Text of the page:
A team of Zaporozhets automobiles were being tested on the Semfiropol highway. Everything was going fine until suddenly one of the automobiles turned over at full speed, on an absolutely level stretch. Fortunately its occupants escaped unharmed. Nothing could be learned about the cause of the accident until the automobile was taken to pieces. And then it was found that one of the transmission gears which should have been freely rotating on a steel sleeve had become welded fast to it. Naturally that new “brake” acted immediately.

To prevent such accidents happening in future it was necessary to find an appropriate lubricant. This is where the ability of molybdenite to flake off came in handy. The flakes were to make a reliable lubricant on the rubbing components of the gear-box.

It is enough to dip a steel component in a solution containing only 2 per cent of molybdenite for its surface to become covered with a thin layer of an excellent solid lubricant. But this lubricant has a bad enemy — high temperature. When heated molybdenum disulphide (molybdenite) turns into molybdenic anhydride which, while being harmless to the components, does not have any lubricating ability, either. What next?

It was found that before covering the part with the disulphide it was necessary to treat it in a hot phosphate bath. In this case particles of disulphide penetrate the pores of the phosphate coating and a very thin lubricating film is formed on the surface of the component. This film is capable of withstanding colossal loads several tons per sq cm. Bushings coated with this lubricant were tested under most strenuous operational conditions and there was not a single case of welding. Since then the Zaporozhets cars have been crossing the country in all directions and back but not a single time has the notorious gear-box let the drivers down.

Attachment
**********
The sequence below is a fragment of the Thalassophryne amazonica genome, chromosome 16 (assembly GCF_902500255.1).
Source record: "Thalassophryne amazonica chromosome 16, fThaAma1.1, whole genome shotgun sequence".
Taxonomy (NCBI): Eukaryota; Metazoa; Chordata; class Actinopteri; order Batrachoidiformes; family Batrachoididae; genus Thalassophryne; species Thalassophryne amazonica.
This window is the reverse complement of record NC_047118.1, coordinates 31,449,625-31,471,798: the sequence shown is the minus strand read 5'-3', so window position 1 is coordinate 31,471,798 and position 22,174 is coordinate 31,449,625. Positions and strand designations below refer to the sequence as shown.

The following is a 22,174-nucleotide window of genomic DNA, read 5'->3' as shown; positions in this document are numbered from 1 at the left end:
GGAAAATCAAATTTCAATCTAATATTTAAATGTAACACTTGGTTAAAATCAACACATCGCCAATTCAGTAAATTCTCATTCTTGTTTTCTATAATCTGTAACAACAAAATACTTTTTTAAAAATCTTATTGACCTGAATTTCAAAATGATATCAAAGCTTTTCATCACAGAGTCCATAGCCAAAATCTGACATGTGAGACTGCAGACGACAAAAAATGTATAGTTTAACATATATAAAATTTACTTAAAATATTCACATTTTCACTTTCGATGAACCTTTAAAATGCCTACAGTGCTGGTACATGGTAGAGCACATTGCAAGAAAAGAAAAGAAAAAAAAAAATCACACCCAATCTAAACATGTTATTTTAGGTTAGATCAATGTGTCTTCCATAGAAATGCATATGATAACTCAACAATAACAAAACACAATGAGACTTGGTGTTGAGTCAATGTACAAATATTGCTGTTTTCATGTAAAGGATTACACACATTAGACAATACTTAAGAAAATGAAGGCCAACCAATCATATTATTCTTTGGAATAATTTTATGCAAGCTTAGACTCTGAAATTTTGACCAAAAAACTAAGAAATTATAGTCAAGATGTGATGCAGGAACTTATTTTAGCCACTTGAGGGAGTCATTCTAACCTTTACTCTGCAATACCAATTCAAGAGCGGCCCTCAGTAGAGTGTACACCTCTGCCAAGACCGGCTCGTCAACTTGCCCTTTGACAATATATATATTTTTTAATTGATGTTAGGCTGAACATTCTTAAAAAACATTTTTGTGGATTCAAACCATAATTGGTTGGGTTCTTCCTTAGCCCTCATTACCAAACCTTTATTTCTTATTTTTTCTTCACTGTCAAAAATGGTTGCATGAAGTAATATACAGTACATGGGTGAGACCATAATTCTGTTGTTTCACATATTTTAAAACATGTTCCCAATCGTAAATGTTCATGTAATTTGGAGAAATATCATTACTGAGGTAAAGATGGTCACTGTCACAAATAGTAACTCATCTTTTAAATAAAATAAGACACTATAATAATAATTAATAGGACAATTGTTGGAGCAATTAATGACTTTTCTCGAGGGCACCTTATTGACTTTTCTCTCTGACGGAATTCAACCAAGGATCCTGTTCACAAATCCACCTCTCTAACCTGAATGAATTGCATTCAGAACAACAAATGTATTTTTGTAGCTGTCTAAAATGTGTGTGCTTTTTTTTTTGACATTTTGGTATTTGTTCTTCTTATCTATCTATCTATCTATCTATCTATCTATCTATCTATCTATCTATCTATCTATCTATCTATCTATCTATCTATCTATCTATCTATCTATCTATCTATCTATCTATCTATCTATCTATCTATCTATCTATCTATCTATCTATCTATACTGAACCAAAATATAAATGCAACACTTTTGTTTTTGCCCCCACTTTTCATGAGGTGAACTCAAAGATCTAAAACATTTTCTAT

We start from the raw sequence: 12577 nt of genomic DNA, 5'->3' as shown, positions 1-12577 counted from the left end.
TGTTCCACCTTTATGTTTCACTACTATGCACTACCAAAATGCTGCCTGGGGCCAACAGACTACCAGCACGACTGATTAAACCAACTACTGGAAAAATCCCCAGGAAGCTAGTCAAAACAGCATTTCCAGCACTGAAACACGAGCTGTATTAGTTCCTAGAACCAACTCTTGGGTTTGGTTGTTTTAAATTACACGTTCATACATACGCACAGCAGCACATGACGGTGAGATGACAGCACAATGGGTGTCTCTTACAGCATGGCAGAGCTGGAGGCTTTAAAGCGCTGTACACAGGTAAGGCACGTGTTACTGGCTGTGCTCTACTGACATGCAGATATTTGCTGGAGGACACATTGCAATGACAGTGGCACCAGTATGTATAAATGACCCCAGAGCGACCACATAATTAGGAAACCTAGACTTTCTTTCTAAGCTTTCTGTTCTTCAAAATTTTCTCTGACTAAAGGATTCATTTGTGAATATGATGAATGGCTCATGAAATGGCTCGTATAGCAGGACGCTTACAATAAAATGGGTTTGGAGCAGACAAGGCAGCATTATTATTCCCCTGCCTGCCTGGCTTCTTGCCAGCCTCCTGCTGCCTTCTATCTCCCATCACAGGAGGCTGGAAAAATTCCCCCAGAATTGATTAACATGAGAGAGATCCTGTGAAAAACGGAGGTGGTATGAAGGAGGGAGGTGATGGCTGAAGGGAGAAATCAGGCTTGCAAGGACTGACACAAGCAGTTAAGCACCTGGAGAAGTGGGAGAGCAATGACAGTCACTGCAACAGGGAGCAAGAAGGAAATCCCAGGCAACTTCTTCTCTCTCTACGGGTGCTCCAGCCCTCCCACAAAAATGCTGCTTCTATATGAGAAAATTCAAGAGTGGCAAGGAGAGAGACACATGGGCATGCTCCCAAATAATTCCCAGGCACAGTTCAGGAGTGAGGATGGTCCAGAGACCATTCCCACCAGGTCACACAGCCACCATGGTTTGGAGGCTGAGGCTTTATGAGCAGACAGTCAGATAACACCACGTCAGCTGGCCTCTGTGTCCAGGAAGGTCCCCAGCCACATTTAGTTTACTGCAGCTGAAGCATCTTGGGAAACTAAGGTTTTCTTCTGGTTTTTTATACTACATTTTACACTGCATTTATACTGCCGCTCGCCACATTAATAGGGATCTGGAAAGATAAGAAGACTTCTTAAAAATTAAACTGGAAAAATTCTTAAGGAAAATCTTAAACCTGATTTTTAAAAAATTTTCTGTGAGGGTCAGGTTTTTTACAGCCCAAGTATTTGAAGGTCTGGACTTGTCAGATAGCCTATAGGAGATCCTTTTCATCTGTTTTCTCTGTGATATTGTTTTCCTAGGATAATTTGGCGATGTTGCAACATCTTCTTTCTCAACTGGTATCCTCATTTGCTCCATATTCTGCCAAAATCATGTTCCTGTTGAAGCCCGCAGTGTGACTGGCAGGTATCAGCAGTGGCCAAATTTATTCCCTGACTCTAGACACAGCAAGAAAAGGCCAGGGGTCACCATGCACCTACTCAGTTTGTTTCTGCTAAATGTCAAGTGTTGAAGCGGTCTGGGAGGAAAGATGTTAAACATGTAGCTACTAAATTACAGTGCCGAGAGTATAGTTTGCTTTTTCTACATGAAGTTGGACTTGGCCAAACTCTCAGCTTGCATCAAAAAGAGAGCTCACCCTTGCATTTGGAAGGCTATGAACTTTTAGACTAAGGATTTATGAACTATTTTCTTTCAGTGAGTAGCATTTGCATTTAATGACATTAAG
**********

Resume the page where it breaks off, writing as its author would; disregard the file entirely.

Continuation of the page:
The development of the lubricating film is not the only good thing that molybdenite can do for a steel surface. For example, if a cutting tool is treated by molybdenite, it will become stronger and more durable. This marvellous property was immediately made use of by hairdressers. But back to molybdenum.

Owing to its high melting point and low expansion coefficient molybdenum is widely used in electrical engineering, radioelectronics and high-temperature engineering. The tungsten filament holders in a common electric lamp are made from molybdenum, just as many components of electron and X-ray tubes. Molybdenum coils heat powerful vacuum resistance furnaces where very high temperatures are developed.

Extremely valuable composite materials have been developed in the Institute of Problems of Materials Study under the Ukrainian Academy of Sciences. Ductile metals, such as aluminium, copper, nickel, cobalt or titanium are taken as the base material while the high-strength metals like tungsten and molybdenum are used as reinforcement fibres taking upon themselves most of the tensile load. The strength of tungsten- or molybdenum- reinforced nickel and cobalt increases almost threefold. Titanium reinforced by molybdenum is twice as strong as common titanium.

Several years ago American researchers developed an unusual type of glass: it changed its colour depending on the time of day, turning blue in sunlight and becoming transparent at night. This effect was produced by additions of molybdenum either in molten glass or by glueing a thin transparent film in between two layers of glass.